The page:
The Great Idea has to be a story that can be filmed inexpensively. You script it into a compelling feature length screenplay. You will also create a brilliant short version drawn from the feature screenplay that can possibly be made for what you can pay out of your own pocket. You’ll show this short version at festivals and to anyone who might consider financing the feature length version.
This short film is a calling-card, a teaser and marketing tool to show investors fabulous you’re so they will pay you to turn your Great Idea into the Great Movie.
Step 4 is to make the movie, show it at film festivals to great acclaim, sell it to distributors, and watch it become a huge success. At the same time you will need to be developing more ideas so you always have an answer to the question, “What’s the next project?”
After step 4 you should be on the map and you will get phone calls from people who wouldn’t have given you the time of day last week but now they want to talk about paying for your next film. A variation on this plan is to not make the short film version by coming up with a brilliantly clever feature film that you can shoot so cheaply that you don’t need a lot of money.
Does This Plan Work?
If you look in the Internet Movie Database you will find that George Lucas began by making five very short films that have never been seen. Then while in film school he made a 15 minute science fiction short called Electronic Labyrinth THX 1138 4EB. The film got him first prize in the National Student Film Festival.
That helped him win a scholarship to work with Francis Ford Coppola at Warner Brothers. They became friends, created a company together and the first film they made was the feature length version of THX 1138. The tiny success of this film helped him get money to make American Graffiti. The larger success of American Graffiti got him money to make Star Wars.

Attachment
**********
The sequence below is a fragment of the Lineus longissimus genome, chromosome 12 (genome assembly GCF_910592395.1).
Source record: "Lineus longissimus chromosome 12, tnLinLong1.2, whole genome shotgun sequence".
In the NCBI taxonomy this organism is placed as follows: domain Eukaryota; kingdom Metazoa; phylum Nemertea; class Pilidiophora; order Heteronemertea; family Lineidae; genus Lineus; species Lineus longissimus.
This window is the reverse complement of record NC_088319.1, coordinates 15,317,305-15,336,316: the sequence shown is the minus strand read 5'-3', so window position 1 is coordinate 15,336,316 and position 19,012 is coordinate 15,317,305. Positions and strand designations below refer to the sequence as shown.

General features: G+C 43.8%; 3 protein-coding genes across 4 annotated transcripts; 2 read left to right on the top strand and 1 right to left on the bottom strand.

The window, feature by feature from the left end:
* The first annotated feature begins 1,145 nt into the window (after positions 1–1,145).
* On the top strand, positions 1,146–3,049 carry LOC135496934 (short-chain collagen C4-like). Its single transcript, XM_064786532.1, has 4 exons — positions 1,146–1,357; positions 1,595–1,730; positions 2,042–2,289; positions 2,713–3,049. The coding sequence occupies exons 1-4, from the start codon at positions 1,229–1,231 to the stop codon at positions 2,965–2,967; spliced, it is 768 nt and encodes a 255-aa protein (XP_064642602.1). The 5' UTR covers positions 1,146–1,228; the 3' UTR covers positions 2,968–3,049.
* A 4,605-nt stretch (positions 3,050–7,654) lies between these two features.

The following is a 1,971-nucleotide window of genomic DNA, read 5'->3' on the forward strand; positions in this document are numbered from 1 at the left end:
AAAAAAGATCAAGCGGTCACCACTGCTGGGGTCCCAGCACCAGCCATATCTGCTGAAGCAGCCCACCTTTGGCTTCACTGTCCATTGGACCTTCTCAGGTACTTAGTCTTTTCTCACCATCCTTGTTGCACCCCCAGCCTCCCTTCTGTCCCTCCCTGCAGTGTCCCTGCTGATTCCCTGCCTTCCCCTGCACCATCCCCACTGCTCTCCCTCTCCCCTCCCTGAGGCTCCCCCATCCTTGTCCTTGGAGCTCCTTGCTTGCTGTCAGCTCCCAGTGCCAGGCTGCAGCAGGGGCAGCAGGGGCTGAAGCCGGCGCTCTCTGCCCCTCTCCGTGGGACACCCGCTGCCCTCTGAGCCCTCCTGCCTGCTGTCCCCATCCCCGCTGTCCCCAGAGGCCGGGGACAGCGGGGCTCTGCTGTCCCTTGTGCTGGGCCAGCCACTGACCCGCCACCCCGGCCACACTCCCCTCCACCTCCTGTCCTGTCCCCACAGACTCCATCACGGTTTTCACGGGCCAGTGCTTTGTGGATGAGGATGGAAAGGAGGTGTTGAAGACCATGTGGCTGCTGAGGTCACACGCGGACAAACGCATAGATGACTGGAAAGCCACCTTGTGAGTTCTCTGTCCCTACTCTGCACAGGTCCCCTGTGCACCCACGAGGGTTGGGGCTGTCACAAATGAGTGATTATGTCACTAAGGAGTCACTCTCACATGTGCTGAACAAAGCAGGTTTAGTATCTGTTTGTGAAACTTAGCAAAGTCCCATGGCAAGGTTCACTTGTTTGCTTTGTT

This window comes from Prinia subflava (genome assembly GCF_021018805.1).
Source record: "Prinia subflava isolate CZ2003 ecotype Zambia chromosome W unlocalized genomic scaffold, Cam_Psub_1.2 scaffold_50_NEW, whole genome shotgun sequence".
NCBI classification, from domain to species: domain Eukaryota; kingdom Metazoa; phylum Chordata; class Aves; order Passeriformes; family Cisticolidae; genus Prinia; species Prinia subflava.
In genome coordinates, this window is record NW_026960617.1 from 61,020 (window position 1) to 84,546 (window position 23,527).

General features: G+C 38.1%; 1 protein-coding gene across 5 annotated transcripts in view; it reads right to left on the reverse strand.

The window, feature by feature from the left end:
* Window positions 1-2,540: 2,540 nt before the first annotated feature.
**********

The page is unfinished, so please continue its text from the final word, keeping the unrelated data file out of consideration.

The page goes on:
Now George Lucas is the most recognized independent filmmaker in the world.
© 2007 Copyright, Jerry Anderson
Learn all the basics of getting started in filmmaking at 4Filmmaking.com, your complete online free film school. Jerry Anderson is an aspiring filmmaker and “the Professor” at 4Filmmaking.com.
learnfilmonline.com – Learnfilmonline.com breaks down the mental barriers that old traditional film schools put in our head, and guarantees your success, as long as you follow our reel principles. So set your browsers to learnfilmonline.com, and watch your dream manifest on the big screen.
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Question by dani-ro: What are examples of filmmaking styles?
I’m working on a presentation for school about filmmaking styles and how different directors use a particular or mix of styles in their films. I’m not quite sure about the exact definition of any one style. Does it include genres such as comedy/humor? Can anybody give me examples of filmmaking styles? Thank you!
Answer by scorpius59
color…black & white ?
Give your answer to this question below!